maximus1 writes "If you're selling skills gained in an open source project, you have additional opportunities to shine, say experts in this ITWorld article. But what is the best way to explain your FOSS experience? 'Someone stands out because of how they talk about the project, says Zack Grossbart, author of The One Minute Commute. His advice is to describe the project and discuss your contributions in detail: 'If you were a committer, what did you do to earn that status? What features did you work on? Did you design new areas, or just implement predefined functions? Did you lead meetings? Define new architecture? Set the project direction?' If the FOSS experience is part of your background but not a shining beacon or job equivalent, it's common to list it under 'other experience.' Andy Lester, author of Land The Tech Job You Love, says: 'Think of each project as a freelance job that you've worked on. Just as different freelance gigs have varying sizes and scopes, so too does each project to which you contribute. The key is to not lump all your projects under one "open source work" heading.' Good examples are worth a thousand words. Grossbart offers up his resume as a sound but not perfect example (PDF) that includes open source experience. (His article on how to format your resume might also be of interest.)"
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Zack Grossbart writes "About 18 months ago I posted the following question to Ask Slashdot: 'How do you organize a home library with 3,500 books?' I have read all the responses, reviewed most of the available software, and come up with a good solution described in the article The Library Problem. This article discusses various cataloging schemes, reviews cheap barcode scanners, and outlines a complete solution for organizing your home library. Now you can see an Ask Slashdot question with a definitive answer."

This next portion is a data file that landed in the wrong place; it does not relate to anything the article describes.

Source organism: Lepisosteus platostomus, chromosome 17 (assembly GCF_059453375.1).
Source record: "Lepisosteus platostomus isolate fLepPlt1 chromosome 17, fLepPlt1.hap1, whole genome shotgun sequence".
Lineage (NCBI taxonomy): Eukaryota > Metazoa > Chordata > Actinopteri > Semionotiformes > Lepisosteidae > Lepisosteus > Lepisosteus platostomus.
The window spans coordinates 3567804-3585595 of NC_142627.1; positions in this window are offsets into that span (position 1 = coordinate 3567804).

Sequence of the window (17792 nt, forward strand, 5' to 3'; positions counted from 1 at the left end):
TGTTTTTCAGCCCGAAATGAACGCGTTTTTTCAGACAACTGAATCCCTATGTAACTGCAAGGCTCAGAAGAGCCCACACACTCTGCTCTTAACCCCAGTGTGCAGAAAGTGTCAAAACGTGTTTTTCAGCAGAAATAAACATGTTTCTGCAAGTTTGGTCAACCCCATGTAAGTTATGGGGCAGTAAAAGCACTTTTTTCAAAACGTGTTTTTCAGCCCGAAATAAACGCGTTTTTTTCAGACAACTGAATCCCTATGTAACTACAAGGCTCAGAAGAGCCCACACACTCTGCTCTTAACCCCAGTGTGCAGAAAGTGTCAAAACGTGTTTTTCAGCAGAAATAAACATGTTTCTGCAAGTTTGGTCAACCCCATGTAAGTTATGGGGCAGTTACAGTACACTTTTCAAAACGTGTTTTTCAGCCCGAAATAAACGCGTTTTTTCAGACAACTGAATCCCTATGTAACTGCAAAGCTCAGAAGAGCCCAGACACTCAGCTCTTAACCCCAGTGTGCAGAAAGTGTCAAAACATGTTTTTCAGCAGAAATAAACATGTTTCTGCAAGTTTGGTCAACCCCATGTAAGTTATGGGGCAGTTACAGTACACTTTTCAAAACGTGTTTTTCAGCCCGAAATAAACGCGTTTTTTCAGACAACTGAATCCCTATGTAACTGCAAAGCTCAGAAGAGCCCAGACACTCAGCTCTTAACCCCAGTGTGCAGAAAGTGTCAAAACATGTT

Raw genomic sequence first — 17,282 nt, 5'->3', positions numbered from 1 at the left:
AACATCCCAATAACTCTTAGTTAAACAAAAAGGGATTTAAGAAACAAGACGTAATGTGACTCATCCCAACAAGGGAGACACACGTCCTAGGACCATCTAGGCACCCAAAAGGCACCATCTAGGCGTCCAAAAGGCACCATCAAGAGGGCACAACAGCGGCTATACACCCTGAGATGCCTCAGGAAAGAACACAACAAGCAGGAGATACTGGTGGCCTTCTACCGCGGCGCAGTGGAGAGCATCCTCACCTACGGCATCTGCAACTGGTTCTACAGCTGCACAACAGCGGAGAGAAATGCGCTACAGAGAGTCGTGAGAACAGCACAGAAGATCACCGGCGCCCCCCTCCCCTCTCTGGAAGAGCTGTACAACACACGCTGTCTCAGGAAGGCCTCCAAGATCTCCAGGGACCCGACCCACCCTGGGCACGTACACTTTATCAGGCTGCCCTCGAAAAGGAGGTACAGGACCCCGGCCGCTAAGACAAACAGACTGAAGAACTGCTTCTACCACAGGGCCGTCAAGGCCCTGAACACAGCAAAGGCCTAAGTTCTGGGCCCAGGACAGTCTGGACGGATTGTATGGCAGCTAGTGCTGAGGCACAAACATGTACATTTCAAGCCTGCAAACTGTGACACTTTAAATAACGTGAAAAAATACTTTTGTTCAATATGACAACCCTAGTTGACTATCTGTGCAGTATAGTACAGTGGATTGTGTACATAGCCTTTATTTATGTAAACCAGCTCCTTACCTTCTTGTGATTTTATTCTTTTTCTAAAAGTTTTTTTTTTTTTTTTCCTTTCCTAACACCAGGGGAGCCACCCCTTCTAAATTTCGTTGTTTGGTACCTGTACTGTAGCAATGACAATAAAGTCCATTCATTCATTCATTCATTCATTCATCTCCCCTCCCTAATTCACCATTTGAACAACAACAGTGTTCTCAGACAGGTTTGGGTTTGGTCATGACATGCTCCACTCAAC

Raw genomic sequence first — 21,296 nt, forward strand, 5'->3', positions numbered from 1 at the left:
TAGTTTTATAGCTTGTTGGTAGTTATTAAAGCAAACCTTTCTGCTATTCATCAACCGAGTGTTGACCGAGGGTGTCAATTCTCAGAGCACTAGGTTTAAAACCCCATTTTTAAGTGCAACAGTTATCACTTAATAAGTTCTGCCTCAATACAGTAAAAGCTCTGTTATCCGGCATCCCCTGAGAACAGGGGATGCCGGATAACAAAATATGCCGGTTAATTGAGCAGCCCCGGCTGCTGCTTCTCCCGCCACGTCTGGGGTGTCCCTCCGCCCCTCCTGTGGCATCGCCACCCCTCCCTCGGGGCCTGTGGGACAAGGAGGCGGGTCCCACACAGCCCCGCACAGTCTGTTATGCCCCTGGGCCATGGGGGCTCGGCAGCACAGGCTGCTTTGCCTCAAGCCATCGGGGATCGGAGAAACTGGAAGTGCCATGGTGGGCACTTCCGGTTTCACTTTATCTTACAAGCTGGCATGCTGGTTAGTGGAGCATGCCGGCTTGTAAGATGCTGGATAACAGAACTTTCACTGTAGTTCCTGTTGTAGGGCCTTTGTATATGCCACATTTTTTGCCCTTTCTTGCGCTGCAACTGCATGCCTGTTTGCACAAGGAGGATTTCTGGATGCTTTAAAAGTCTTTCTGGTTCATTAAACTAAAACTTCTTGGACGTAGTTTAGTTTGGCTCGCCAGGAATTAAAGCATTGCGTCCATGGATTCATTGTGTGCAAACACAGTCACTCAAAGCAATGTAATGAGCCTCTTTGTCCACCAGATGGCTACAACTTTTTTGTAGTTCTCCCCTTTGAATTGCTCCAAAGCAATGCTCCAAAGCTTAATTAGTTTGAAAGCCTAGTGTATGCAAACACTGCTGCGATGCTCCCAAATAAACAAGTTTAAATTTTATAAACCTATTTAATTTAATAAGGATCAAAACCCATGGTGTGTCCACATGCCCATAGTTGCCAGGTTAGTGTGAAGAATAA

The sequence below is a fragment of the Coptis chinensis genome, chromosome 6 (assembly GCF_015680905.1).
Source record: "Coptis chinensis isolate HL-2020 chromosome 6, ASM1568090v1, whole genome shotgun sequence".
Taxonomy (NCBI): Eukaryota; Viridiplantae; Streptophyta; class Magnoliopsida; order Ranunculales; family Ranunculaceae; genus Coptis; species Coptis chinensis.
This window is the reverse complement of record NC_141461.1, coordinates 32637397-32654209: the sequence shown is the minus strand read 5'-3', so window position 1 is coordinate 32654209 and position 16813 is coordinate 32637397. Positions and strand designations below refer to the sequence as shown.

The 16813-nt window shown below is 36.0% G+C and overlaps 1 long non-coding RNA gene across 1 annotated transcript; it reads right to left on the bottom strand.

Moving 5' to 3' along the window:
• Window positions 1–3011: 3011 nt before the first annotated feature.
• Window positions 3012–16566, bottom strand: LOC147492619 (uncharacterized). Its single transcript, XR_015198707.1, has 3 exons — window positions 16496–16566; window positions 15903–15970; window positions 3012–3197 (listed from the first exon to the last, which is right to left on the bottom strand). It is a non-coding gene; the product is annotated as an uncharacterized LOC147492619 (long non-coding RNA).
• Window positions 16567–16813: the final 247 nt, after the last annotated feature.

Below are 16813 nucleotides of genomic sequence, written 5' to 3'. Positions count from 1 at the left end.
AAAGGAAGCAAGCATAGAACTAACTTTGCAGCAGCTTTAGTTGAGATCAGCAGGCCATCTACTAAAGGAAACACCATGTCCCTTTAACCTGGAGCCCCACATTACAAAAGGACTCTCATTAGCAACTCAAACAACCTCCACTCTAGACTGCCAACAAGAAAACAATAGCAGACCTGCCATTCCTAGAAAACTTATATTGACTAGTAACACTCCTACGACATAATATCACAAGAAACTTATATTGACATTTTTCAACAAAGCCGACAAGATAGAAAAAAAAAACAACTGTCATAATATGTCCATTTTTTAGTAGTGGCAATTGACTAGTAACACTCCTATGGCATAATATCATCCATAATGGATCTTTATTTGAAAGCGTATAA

zgrossbart asks: "My wife and I have about 3,500 books. We can't find anything. All the books are in random order. We want to find a solution for organizing our books. We have a barcode scanner, but I'm not sure the best way to use it. I want a solution that is easy to maintain going forward and makes books easy to find. I also want the data in an open format. I'm think about using MySQL right now, but I'm open to other suggestions. What software do other people use to organize their home libraries?"